Our last service trip was in May, 2010. We had a group of 15 people who paid their own expenses to work in Los Robles in the Guatemalan highlands. A few years ago Casa de Sion, an orphanage with whom we have worked since 2008, bought 17 acres near Los Robles. Since then we have helped them raise funds and build a dormitory, a small tutoring facility and a small health clinic. In May, 2010 our group provided several services for Casa de Sion. One of the young men who went with us, Jarom Longhurst, collected approximately 400 pairs of shoes as his Eagle Scout project. We helped him distribute these shoes to a school and in Mayan communities. We helped with the children from the school next to the orphanage, helping to provide food and tutoring for them. We also built a chicken coop like has never been seen before! The coop is to house 100 chickens. It is 30 ft long by 8 ft wide by 9 ft high, the floor being 4 ft off the ground. It was truly a wonder! On our last day in Pana, there was a workers’ strike which closed down the road from the orphanage to our hotel in Panajachel. The next day we started to Guatemala City for our return trip. But nature treated us to some unexpected excitement. Picaya, a volcano near Guatemala City, erupted spewing thick, black ash over all of Guatemala City. Because of the ash no planes could take off so the people who went to Tikal took a bus – and got caught in a tropical storm which washed out several roads. After two or three days of delay in flights, we decided to drive to San Salvador, El Salvador, where we were able to get a plan to return to the U.S.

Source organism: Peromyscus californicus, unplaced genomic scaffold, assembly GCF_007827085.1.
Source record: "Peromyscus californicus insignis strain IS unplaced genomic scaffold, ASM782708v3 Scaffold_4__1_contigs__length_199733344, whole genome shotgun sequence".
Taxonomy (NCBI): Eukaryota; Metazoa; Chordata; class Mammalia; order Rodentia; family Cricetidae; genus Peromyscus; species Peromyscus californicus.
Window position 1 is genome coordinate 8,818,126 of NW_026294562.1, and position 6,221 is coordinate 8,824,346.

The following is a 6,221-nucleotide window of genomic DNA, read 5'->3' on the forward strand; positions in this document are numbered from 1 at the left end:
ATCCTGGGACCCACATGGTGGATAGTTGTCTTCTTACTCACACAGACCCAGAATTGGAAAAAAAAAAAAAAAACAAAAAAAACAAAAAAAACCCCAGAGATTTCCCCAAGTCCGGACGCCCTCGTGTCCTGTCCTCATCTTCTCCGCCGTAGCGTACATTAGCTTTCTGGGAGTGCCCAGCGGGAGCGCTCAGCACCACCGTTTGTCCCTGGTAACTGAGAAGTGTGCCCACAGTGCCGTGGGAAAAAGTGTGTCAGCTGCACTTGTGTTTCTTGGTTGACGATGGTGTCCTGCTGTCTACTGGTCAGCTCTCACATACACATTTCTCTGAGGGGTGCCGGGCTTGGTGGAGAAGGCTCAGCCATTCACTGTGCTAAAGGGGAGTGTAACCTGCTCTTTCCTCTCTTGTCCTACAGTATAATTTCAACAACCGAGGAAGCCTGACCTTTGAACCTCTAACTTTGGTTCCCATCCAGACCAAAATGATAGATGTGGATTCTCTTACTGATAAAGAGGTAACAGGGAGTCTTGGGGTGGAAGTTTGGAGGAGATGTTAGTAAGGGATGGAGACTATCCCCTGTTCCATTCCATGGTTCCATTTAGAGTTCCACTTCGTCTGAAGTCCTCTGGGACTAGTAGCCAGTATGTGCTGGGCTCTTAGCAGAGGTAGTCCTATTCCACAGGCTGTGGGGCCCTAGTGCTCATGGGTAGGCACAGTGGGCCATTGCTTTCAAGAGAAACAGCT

On our previous work trip we went to Santiago Atitlan. We took a group of fifteen volunteers to work on three different projects. At our first stop, in Solola near Lake Atitlan, we provided the materials and built a plant nursery and four work tables for a group of Mayan women. The women plan to use the nursery for their coop business to raise money for their families and to reforest the sides of the local mountains that were being eroded by seasonal rains. We also handed out many blankets and children's hats made by a church group and donated clothes.

Our next project was in Santiago Atitlan, where we mixed cement by hand and laid a cement floor for an elderly couple's one-room house. Down the street, we put in cement floors in the kitchen and a bedroom for a family of six. We also replaced the lamina roof (corrugated metal) over the bedroom. This family of six all slept in the same room in one bed of several long boards placed over two supports.

Chichicastenango was the site of our final project where we put in four cement floors and donated materials for a new brick stove and oven. Two of the cement floors were laid in bedrooms, one in an outdoor bathroom and the other in an outdoor laundry area. The stop was particularly memorable because the children in the family gave some of their handmade stitchery to our volunteers as thank you gifts.